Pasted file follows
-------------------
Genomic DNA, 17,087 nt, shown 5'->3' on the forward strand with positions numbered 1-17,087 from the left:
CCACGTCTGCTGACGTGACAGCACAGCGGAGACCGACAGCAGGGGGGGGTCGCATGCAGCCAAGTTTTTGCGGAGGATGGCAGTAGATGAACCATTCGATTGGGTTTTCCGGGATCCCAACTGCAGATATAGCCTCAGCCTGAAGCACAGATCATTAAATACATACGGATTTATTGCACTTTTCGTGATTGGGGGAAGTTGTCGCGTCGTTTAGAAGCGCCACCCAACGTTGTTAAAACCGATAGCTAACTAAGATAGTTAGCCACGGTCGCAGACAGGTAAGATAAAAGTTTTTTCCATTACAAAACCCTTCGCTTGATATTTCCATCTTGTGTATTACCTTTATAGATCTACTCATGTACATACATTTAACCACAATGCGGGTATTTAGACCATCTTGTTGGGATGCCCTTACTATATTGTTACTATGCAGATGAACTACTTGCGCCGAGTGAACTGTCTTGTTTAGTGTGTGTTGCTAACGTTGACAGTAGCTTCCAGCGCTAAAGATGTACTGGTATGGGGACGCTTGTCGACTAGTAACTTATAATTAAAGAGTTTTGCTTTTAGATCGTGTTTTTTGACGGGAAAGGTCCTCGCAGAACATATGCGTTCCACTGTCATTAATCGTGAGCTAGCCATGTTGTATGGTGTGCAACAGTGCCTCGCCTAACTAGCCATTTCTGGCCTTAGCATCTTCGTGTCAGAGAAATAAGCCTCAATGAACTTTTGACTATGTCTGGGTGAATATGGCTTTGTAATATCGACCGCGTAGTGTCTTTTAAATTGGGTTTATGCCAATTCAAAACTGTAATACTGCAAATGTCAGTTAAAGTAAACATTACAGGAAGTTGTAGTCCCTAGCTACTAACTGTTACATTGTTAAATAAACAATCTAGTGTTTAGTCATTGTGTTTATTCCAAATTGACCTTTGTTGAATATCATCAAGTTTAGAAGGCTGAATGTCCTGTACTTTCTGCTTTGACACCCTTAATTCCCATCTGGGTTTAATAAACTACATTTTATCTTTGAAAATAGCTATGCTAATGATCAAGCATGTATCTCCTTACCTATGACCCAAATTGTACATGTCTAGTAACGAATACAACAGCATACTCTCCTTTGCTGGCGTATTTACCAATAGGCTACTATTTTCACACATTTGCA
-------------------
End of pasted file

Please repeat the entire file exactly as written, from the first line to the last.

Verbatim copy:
Genomic DNA, 17,087 nt, shown 5'->3' on the forward strand with positions numbered 1-17,087 from the left:
CCACGTCTGCTGACGTGACAGCACAGCGGAGACCGACAGCAGGGGGGGGTCGCATGCAGCCAAGTTTTTGCGGAGGATGGCAGTAGATGAACCATTCGATTGGGTTTTCCGGGATCCCAACTGCAGATATAGCCTCAGCCTGAAGCACAGATCATTAAATACATACGGATTTATTGCACTTTTCGTGATTGGGGGAAGTTGTCGCGTCGTTTAGAAGCGCCACCCAACGTTGTTAAAACCGATAGCTAACTAAGATAGTTAGCCACGGTCGCAGACAGGTAAGATAAAAGTTTTTTCCATTACAAAACCCTTCGCTTGATATTTCCATCTTGTGTATTACCTTTATAGATCTACTCATGTACATACATTTAACCACAATGCGGGTATTTAGACCATCTTGTTGGGATGCCCTTACTATATTGTTACTATGCAGATGAACTACTTGCGCCGAGTGAACTGTCTTGTTTAGTGTGTGTTGCTAACGTTGACAGTAGCTTCCAGCGCTAAAGATGTACTGGTATGGGGACGCTTGTCGACTAGTAACTTATAATTAAAGAGTTTTGCTTTTAGATCGTGTTTTTTGACGGGAAAGGTCCTCGCAGAACATATGCGTTCCACTGTCATTAATCGTGAGCTAGCCATGTTGTATGGTGTGCAACAGTGCCTCGCCTAACTAGCCATTTCTGGCCTTAGCATCTTCGTGTCAGAGAAATAAGCCTCAATGAACTTTTGACTATGTCTGGGTGAATATGGCTTTGTAATATCGACCGCGTAGTGTCTTTTAAATTGGGTTTATGCCAATTCAAAACTGTAATACTGCAAATGTCAGTTAAAGTAAACATTACAGGAAGTTGTAGTCCCTAGCTACTAACTGTTACATTGTTAAATAAACAATCTAGTGTTTAGTCATTGTGTTTATTCCAAATTGACCTTTGTTGAATATCATCAAGTTTAGAAGGCTGAATGTCCTGTACTTTCTGCTTTGACACCCTTAATTCCCATCTGGGTTTAATAAACTACATTTTATCTTTGAAAATAGCTATGCTAATGATCAAGCATGTATCTCCTTACCTATGACCCAAATTGTACATGTCTAGTAACGAATACAACAGCATACTCTCCTTTGCTGGCGTATTTACCAATAGGCTACTATTTTCACACATTTGCA